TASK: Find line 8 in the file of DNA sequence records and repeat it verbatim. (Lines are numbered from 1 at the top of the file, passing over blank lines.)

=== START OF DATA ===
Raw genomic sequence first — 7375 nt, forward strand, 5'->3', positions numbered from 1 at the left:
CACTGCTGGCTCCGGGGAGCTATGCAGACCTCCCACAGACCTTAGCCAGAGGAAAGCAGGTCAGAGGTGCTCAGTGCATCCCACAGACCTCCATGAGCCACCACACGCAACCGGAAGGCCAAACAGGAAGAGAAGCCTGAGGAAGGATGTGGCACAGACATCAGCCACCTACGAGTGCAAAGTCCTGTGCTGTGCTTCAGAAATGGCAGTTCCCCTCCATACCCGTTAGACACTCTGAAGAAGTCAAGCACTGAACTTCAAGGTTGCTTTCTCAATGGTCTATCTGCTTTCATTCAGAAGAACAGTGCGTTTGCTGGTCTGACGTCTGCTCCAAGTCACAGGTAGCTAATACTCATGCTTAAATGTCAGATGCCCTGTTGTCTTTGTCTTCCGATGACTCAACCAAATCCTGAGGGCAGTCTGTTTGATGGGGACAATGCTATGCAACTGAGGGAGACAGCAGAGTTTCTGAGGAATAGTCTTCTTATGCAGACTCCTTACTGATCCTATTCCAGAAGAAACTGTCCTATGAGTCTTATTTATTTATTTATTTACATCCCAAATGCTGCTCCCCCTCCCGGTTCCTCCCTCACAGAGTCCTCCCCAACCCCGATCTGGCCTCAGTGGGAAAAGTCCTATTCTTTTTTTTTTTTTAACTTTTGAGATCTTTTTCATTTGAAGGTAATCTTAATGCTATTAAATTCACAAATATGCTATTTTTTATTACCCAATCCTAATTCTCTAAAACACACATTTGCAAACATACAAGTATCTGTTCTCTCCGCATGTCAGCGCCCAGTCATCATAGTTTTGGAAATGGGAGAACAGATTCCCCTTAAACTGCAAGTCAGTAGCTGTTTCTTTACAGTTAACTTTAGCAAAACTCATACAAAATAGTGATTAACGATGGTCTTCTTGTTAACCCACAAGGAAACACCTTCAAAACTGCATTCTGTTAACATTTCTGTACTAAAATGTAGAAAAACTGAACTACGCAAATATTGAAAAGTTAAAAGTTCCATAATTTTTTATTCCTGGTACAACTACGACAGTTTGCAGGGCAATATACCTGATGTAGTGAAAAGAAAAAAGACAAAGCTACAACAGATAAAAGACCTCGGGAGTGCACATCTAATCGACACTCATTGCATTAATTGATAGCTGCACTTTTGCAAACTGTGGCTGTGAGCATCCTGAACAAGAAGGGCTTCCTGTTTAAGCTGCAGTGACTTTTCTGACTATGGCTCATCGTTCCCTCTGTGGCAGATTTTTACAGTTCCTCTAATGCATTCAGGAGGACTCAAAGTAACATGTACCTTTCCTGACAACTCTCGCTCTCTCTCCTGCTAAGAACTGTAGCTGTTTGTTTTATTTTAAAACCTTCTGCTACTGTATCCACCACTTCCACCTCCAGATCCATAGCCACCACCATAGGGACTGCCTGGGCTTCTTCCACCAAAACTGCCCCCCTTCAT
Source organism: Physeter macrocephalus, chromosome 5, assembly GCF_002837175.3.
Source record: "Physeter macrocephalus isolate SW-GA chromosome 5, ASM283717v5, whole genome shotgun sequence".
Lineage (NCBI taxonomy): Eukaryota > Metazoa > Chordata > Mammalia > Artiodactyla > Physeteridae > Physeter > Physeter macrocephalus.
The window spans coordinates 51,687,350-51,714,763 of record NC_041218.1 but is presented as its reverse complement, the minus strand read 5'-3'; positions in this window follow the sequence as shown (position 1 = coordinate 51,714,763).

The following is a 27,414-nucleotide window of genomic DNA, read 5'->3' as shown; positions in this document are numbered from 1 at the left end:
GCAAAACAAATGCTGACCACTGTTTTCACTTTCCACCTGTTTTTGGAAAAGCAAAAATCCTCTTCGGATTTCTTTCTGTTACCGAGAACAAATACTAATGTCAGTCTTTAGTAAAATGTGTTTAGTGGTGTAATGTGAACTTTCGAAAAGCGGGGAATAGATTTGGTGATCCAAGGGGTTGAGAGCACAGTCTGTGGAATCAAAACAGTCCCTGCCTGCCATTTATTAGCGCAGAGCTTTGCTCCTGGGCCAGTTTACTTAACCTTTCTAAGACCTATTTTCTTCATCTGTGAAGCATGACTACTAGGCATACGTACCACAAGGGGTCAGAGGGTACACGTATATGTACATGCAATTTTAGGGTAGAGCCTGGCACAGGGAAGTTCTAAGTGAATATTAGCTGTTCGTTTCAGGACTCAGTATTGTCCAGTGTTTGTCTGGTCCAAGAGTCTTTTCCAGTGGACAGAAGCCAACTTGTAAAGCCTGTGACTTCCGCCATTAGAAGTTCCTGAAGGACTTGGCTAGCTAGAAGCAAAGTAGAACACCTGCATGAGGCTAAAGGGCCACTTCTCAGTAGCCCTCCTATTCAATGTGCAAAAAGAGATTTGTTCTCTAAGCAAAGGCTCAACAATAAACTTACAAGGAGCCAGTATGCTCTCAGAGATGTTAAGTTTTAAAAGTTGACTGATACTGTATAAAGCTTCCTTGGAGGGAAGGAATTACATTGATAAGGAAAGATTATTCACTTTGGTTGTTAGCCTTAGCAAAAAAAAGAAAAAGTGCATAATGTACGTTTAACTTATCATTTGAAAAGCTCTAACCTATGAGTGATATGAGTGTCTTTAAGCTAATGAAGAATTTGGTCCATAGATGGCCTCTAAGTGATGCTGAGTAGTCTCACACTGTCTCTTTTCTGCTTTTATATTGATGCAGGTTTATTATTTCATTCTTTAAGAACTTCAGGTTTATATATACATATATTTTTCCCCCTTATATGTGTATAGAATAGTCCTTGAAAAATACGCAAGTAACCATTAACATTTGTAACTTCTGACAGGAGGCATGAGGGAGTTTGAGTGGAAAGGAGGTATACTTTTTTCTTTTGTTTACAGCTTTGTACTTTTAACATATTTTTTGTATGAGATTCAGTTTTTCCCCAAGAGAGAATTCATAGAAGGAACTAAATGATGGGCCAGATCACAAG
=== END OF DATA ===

GCAAAACAAATGCTGACCACTGTTTTCACTTTCCACCTGTTTTTGGAAAAGCAAAAATCCTCTTCGGATTTCTTTCTGTTACCGAGAACAAATACTAATGTCAGTCTTTAGTAAAATGTGTTTAGTGGTGTAATGTGAACTTTCGAAAAGCGGGGAATAGATTTGGTGATCCAAGGGGTTGAGAGCACAGTCTGTGGAATCAAAACAGTCCCTGCCTGCCATTTATTAGCGCAGAGCTTTGCTCCTGGGCCAGTTTACTTAACCTTTCTAAGACCTATTTTCTTCATCTGTGAAGCATGACTACTAGGCATACGTACCACAAGGGGTCAGAGGGTACACGTATATGTACATGCAATTTTAGGGTAGAGCCTGGCACAGGGAAGTTCTAAGTGAATATTAGCTGTTCGTTTCAGGACTCAGTATTGTCCAGTGTTTGTCTGGTCCAAGAGTCTTTTCCAGTGGACAGAAGCCAACTTGTAAAGCCTGTGACTTCCGCCATTAGAAGTTCCTGAAGGACTTGGCTAGCTAGAAGCAAAGTAGAACACCTGCATGAGGCTAAAGGGCCACTTCTCAGTAGCCCTCCTATTCAATGTGCAAAAAGAGATTTGTTCTCTAAGCAAAGGCTCAACAATAAACTTACAAGGAGCCAGTATGCTCTCAGAGATGTTAAGTTTTAAAAGTTGACTGATACTGTATAAAGCTTCCTTGGAGGGAAGGAATTACATTGATAAGGAAAGATTATTCACTTTGGTTGTTAGCCTTAGCAAAAAAAAGAAAAAGTGCATAATGTACGTTTAACTTATCATTTGAAAAGCTCTAACCTATGAGTGATATGAGTGTCTTTAAGCTAATGAAGAATTTGGTCCATAGATGGCCTCTAAGTGATGCTGAGTAGTCTCACACTGTCTCTTTTCTGCTTTTATATTGATGCAGGTTTATTATTTCATTCTTTAAGAACTTCAGGTTTATATATACATATATTTTTCCCCCTTATATGTGTATAGAATAGTCCTTGAAAAATACGCAAGTAACCATTAACATTTGTAACTTCTGACAGGAGGCATGAGGGAGTTTGAGTGGAAAGGAGGTATACTTTTTTCTTTTGTTTACAGCTTTGTACTTTTAACATATTTTTTGTATGAGATTCAGTTTTTCCCCAAGAGAGAATTCATAGAAGGAACTAAATGATGGGCCAGATCACAAG